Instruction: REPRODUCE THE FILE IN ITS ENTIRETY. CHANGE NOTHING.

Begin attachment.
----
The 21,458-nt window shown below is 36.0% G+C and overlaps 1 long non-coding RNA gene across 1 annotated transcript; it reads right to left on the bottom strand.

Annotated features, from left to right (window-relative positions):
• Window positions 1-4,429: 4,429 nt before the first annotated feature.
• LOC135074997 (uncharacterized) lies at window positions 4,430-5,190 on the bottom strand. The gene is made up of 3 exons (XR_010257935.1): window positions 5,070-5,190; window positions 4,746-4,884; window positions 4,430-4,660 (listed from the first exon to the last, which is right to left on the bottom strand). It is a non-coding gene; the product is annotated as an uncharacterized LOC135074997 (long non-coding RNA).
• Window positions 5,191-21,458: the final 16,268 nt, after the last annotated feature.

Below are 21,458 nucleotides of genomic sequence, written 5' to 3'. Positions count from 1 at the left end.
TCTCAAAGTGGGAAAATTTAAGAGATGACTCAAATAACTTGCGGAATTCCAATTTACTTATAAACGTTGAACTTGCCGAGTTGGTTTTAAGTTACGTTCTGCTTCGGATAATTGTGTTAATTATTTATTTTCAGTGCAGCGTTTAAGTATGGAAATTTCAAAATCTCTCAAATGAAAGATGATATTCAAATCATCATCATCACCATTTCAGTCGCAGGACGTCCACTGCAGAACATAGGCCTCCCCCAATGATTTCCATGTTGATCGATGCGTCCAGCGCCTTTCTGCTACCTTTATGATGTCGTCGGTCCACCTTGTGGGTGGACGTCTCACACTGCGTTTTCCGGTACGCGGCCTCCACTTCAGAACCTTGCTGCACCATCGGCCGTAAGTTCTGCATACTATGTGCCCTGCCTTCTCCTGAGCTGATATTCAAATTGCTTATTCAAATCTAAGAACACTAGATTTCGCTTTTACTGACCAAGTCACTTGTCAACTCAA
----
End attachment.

The 21,458-nt window shown below is 36.0% G+C and overlaps 1 long non-coding RNA gene across 1 annotated transcript; it reads right to left on the bottom strand.

Annotated features, from left to right (window-relative positions):
• Window positions 1-4,429: 4,429 nt before the first annotated feature.
• LOC135074997 (uncharacterized) lies at window positions 4,430-5,190 on the bottom strand. The gene is made up of 3 exons (XR_010257935.1): window positions 5,070-5,190; window positions 4,746-4,884; window positions 4,430-4,660 (listed from the first exon to the last, which is right to left on the bottom strand). It is a non-coding gene; the product is annotated as an uncharacterized LOC135074997 (long non-coding RNA).
• Window positions 5,191-21,458: the final 16,268 nt, after the last annotated feature.

Below are 21,458 nucleotides of genomic sequence, written 5' to 3'. Positions count from 1 at the left end.
TCTCAAAGTGGGAAAATTTAAGAGATGACTCAAATAACTTGCGGAATTCCAATTTACTTATAAACGTTGAACTTGCCGAGTTGGTTTTAAGTTACGTTCTGCTTCGGATAATTGTGTTAATTATTTATTTTCAGTGCAGCGTTTAAGTATGGAAATTTCAAAATCTCTCAAATGAAAGATGATATTCAAATCATCATCATCACCATTTCAGTCGCAGGACGTCCACTGCAGAACATAGGCCTCCCCCAATGATTTCCATGTTGATCGATGCGTCCAGCGCCTTTCTGCTACCTTTATGATGTCGTCGGTCCACCTTGTGGGTGGACGTCTCACACTGCGTTTTCCGGTACGCGGCCTCCACTTCAGAACCTTGCTGCACCATCGGCCGTAAGTTCTGCATACTATGTGCCCTGCCTTCTCCTGAGCTGATATTCAAATTGCTTATTCAAATCTAAGAACACTAGATTTCGCTTTTACTGACCAAGTCACTTGTCAACTCAA